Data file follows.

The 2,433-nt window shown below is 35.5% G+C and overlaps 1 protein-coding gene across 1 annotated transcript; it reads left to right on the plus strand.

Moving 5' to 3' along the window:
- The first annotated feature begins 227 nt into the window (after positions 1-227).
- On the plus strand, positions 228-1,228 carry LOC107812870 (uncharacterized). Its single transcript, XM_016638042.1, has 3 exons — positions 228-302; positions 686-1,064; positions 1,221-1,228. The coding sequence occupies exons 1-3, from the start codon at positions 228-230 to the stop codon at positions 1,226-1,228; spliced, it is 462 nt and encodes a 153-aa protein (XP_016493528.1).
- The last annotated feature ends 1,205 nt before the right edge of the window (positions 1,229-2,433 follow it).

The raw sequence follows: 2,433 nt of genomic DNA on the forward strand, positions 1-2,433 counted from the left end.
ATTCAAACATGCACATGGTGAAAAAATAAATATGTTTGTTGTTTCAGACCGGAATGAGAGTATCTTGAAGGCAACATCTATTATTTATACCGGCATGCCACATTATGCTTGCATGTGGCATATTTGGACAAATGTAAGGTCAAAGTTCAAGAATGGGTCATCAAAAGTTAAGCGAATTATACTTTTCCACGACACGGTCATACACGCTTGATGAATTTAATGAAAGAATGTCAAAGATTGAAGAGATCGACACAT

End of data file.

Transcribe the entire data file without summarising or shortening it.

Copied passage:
The 2,433-nt window shown below is 35.5% G+C and overlaps 1 protein-coding gene across 1 annotated transcript; it reads left to right on the plus strand.

Moving 5' to 3' along the window:
- The first annotated feature begins 227 nt into the window (after positions 1-227).
- On the plus strand, positions 228-1,228 carry LOC107812870 (uncharacterized). Its single transcript, XM_016638042.1, has 3 exons — positions 228-302; positions 686-1,064; positions 1,221-1,228. The coding sequence occupies exons 1-3, from the start codon at positions 228-230 to the stop codon at positions 1,226-1,228; spliced, it is 462 nt and encodes a 153-aa protein (XP_016493528.1).
- The last annotated feature ends 1,205 nt before the right edge of the window (positions 1,229-2,433 follow it).

The raw sequence follows: 2,433 nt of genomic DNA on the forward strand, positions 1-2,433 counted from the left end.
ATTCAAACATGCACATGGTGAAAAAATAAATATGTTTGTTGTTTCAGACCGGAATGAGAGTATCTTGAAGGCAACATCTATTATTTATACCGGCATGCCACATTATGCTTGCATGTGGCATATTTGGACAAATGTAAGGTCAAAGTTCAAGAATGGGTCATCAAAAGTTAAGCGAATTATACTTTTCCACGACACGGTCATACACGCTTGATGAATTTAATGAAAGAATGTCAAAGATTGAAGAGATCGACACAT